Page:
And finally, we had a presentation on controlling robots from Squeak via Bluetooth with the intention to play soccer with them. This is not easy to do at all, because you have to interpret images you receive from an assortment of cameras to figure out what to do quickly enough so that your robots can operate as a team. While showing live soccer would have been impossible due to the fact that being able to play currently requires something like 2 days' worth of calibration efforts, we did see the the simulators running on the screen. Amazing.

So this is how the conference ended on Tuesday.

Smalltalks 2007, Monday

Maximo Prieto gave a very nice keynote. In a way, it hurts to see that we have not done much since Simula-67, some 40 years ago. What are we doing today? Objects, classes, messages, single inheritance, polymorphism. All of this existed decades ago. Where's the new stuff? Is there new stuff to begin with or not? Is there, as is there in music, a limit that has been reached past which it is nearly impossible to innovate? Thus the keynote's more than appropriate title, "And now what?".

The next presentation was on how to structure a large financial system as a collection of subsystems which are late bound via the specification of the system composite. This allows catering to different customers with a single code base because what they receive is a different specification of what their software looks like.

The presentation after that was about a large scale refactoring of an oil and gas industry system so that there is a distinction between services provided by the developers so that users can write their own software, and what users actually do to model their business processes.

Before lunch, there was also a presentation on several tools to assist the integration of code changes in large software projects. The big feature of the presentation was a live demo of an Envy-based automatic code integrator, complete with publishing capabilities pre/post condition checking.

During the first afternoon block, I attended two presentations. The first one was Feature Driving Browser, which included the following interesting observation. If you have a lot of tests and a lot of code, sooner or later you will have the problem of tracking down which piece of code is causing some test to fail. If there is a lot of code, then this can be time consuming. What the tool could do for you is to compare the code coverage of tests that pass to that of the tests that fail. The code that is run exclusively by the tests that fail can now be considered as prime suspects.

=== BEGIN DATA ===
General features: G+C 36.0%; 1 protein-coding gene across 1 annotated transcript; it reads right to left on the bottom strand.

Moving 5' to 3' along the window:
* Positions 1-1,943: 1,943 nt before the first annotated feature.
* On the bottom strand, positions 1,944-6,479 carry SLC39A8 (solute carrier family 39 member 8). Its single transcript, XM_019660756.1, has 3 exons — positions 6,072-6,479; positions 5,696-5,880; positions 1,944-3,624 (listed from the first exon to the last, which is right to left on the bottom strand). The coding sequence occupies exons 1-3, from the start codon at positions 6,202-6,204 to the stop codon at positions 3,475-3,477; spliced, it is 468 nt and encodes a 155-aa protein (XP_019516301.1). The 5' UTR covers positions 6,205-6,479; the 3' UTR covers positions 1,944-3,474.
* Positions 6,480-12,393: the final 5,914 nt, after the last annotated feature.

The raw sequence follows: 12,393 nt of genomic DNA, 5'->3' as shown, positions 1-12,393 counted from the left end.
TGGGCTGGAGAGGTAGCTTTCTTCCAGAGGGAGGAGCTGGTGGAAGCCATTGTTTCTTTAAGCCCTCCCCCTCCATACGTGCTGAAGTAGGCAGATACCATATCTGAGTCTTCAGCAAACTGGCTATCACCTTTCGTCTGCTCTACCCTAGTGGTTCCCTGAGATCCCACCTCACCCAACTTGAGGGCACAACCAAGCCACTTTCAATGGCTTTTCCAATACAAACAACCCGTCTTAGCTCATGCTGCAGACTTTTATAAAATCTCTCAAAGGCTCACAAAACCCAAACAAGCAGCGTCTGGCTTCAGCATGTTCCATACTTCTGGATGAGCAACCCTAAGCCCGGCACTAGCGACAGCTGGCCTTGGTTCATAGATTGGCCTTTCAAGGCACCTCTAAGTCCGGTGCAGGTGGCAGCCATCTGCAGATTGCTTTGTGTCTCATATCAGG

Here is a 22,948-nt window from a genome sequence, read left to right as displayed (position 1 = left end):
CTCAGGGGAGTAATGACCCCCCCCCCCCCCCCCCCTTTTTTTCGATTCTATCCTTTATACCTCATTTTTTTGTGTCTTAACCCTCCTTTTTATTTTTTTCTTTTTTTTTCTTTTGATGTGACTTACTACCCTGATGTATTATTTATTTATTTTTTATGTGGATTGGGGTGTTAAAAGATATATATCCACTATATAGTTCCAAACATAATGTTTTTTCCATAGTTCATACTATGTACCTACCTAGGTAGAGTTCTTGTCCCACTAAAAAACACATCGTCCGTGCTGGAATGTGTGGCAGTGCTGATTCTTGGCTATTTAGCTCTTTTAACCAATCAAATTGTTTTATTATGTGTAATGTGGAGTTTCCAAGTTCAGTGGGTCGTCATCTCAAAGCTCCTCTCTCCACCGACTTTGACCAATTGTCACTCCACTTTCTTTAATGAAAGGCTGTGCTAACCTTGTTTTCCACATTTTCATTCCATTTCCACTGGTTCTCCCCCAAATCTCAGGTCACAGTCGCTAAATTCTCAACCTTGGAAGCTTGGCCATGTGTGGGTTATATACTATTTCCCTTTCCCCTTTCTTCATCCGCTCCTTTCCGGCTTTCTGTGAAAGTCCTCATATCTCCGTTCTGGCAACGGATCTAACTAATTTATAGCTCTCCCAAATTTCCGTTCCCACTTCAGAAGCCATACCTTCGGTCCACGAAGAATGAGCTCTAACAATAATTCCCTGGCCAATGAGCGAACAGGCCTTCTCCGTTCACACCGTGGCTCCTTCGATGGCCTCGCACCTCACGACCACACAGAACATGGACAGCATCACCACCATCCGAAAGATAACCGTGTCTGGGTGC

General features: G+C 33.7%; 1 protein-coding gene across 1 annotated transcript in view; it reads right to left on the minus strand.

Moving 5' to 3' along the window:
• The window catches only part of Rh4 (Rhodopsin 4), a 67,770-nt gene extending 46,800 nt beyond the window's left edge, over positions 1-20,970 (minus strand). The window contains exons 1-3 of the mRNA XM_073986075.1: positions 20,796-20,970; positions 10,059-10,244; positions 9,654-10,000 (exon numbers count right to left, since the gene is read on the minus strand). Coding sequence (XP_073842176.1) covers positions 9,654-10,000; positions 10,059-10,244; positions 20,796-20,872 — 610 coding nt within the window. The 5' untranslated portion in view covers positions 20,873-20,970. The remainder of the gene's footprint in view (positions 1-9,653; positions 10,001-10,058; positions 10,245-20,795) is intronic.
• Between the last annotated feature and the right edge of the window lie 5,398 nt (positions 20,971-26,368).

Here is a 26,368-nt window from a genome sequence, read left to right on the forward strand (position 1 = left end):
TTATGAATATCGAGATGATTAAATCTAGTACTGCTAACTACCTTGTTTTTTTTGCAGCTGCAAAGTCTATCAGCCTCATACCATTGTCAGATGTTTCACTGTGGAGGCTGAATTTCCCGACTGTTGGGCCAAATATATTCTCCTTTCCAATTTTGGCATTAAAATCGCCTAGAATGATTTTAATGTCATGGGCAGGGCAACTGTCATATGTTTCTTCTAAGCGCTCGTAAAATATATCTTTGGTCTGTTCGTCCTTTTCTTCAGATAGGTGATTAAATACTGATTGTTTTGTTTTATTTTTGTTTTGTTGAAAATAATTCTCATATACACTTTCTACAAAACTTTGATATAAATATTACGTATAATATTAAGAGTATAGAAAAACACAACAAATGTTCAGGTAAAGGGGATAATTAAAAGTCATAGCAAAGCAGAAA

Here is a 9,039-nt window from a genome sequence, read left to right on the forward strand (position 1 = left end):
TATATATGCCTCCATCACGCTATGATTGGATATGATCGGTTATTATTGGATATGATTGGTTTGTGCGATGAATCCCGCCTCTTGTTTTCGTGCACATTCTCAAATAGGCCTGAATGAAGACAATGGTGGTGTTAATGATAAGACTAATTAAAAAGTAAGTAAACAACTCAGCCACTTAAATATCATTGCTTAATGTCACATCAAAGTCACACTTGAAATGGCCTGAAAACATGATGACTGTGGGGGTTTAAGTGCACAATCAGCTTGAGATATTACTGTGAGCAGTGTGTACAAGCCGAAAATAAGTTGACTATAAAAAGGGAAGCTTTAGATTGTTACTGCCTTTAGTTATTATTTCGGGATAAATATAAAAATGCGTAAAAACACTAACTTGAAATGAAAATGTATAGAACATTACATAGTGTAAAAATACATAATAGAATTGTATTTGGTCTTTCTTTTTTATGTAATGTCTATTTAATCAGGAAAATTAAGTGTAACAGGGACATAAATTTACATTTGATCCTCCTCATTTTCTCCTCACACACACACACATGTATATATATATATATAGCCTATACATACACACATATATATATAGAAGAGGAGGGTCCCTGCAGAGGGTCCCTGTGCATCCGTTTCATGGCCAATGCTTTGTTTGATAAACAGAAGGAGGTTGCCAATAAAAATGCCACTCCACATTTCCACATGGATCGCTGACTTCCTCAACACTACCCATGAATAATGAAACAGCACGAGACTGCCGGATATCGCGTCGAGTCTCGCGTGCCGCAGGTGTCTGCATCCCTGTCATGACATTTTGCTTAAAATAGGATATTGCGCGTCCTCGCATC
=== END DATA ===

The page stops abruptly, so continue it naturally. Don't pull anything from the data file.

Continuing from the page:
Then, there was a presentation about how to implement true method delegation (a la Self) in VisualWorks. It was very interesting to realize that delegation is equivalent to a super message send with the exception that the method lookup can begin in any arbitrary class. While the implementation dealt with self/super references properly, some problems such as direct references to instance variables remain.

Then, back into the large room, I attended a very nice introduction to Seaside. While I could not pay a lot of attention to the next one regarding what (to me) appeared to be a macro refactoring of Seaside to eliminate tons of repeated code, the day ended with ST + RIA in which a Flash UI was mounted on top of a traffic simulator written in Smalltalk. Complete with traffic lights, honking and different kinds of vehicles, while the Smalltalk server ran the simulation, the browser displayed the progress in a really nice looking manner.

Then there was dinner, of course. And in this way, Monday came to an end.

Smalltalks 2007 recap

Ok... so after coming back from being very tired, and being awake again, it is time for the organizers to do the rest of the homework.

First of all, here are some stats from the conference. We had almost 300 registrations, and out of those about 200 people attended the conference (perhaps a few more that self registered at the registration desk). One could think this is bad, but it is quite the contrary. See, in Argentina there isn't a strong culture of companies giving employees days off so they can go to conferences. As such, some people could only come to one or maybe two of the conference days. In other cases, we heard of things such as group of 6 developers who wanted to go to the whole conference, but that due to production issues it ended being the case that one developer could go to the GLASS workshop and that was it. It is our hope that in the future this will change and that things will be easier for everybody in Smalltalks 2008.

Oh, by the way... it is pretty much obvious that there will be a Smalltalks 2008, 2009 and so on.

We are currently working on the photos, the materials, the slides, and everything else. These will be released in the next few days. In the mean time, I will be writing short notes about the presentations I attended.

More to come...

Wednesday, December 12, 2007

Conference so far...